The Decision: Recruit Students from 42 Silicon Valley

Thor shared that when they decided to recruit students from 42 Silicon Valley for internships, they were able to develop a better hiring process, “With 42 from the beginning, I started to hire through a process that really worked well for us. I would come to 42 Silicon Valley’s campus and give a quick presentation of what our company was about. Then I  gave a 42 minute “impossible project,” basically something quite hard, essentially to see how they would react, how they would use their time and what choices they’d make. I also asked people to send me their CVs and there was a short list of people who would move on to an 8-hour test. The test is also quite hard but divided into steps, in case some were not able to complete the entire test. I asked them regularly commit their code for  the test on GitHub, with questions on a general slack channel where everyone could see the questions and subsequent answers. We would review the code and see who was interested in the internship.” According to Whalen, most of the time the internships work out and some of the 42 interns ended up moving to regular contracting work or getting hired. He explained that this basically allowed him to reduce the uncertainty of the entire process.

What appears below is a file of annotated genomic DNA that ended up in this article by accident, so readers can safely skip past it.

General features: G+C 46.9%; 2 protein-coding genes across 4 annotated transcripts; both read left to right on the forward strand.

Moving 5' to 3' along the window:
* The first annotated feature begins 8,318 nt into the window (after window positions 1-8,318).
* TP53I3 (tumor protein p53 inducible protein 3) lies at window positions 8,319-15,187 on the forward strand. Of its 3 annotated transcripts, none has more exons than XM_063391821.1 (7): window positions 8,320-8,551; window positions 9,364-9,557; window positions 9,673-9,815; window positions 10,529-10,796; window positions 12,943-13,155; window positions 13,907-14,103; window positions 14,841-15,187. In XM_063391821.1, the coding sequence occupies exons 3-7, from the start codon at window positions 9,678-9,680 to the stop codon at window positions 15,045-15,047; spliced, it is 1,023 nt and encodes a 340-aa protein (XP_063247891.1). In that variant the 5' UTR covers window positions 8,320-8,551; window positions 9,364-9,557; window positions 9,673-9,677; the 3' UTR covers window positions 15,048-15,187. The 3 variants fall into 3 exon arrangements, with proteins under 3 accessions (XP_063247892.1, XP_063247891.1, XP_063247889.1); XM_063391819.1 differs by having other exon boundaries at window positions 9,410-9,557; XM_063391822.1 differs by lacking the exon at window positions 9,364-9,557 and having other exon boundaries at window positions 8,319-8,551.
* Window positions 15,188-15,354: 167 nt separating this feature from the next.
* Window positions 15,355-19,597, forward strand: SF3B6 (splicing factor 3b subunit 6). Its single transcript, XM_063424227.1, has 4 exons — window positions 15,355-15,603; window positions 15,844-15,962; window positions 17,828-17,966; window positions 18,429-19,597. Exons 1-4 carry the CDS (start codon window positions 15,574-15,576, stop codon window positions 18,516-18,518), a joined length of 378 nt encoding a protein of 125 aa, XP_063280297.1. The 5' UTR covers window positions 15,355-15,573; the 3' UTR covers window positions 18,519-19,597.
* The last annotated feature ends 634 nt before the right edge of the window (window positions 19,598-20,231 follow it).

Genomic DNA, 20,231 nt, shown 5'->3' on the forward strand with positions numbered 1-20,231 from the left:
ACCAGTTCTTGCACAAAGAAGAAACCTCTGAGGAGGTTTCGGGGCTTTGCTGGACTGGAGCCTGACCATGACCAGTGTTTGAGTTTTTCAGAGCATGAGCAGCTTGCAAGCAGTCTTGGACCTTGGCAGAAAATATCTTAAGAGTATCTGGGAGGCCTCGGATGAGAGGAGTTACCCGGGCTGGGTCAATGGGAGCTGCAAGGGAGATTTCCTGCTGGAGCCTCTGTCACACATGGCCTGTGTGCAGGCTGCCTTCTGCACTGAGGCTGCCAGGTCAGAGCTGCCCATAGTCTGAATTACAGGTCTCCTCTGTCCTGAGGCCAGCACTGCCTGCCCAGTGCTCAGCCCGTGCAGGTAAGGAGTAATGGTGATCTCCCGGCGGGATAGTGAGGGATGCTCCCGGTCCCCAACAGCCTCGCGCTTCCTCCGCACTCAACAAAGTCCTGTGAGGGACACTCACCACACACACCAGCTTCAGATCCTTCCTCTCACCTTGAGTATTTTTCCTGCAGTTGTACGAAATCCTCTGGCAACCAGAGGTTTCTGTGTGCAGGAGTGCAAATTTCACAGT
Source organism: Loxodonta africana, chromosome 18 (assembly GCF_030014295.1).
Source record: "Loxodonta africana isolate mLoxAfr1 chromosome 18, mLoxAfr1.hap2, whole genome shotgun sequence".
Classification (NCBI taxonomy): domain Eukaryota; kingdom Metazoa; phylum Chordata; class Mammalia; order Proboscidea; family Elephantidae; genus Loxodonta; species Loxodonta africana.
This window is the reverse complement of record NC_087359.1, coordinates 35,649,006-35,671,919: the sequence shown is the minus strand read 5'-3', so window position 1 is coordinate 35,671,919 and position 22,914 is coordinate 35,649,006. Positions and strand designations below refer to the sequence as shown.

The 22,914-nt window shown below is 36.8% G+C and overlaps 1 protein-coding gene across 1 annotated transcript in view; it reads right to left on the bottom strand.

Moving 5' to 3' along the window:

Results: Hiring People Who Have the Ability to Get Things Done

According to Whalen, 42 has been his main source of interns ever since, “We recruit students from 42 for a variety of backgrounds and an emphasis on pragmatism rather than theoretical, and an ability to get things done.” The students of 42 tend to be task-oriented, collaborative, and know where to look, who to ask, what to ask, and what to learn to get the job done. When it comes to technical skills, there have been some strong profiles when it comes to coding skills. Whalen recognizes that it is important to have high-level technical skills in addition to having the basic bricks of development.  Thor shared how one of the first interns that they took on board from 42 Silicon Valley, Eung Bum Lee, has been successful in all the projects that have been given to him. He elaborated, “With a project for an autonomous vehicle, Lee worked on an online incremental outlier detector, translated models from python to C, wrote python wrappers for C code, and worked on backend processes for data. Overall he has worked on many different aspects, most recently a general IoT platform for edge devices.” Not only has 42 helped streamline the hiring process for interns at Analog Devices, but they also produce interns that are able to get the job done and have a more hands-on approach to learning. Because of this, Whalen said that they would be interested in taking on more 42 interns in the future because it has worked for him so far.

You may also download a PDF version: Analog Devices and 42 Silicon Valley: A Case Study

 

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published by Stacey Faucett – April 5, 2019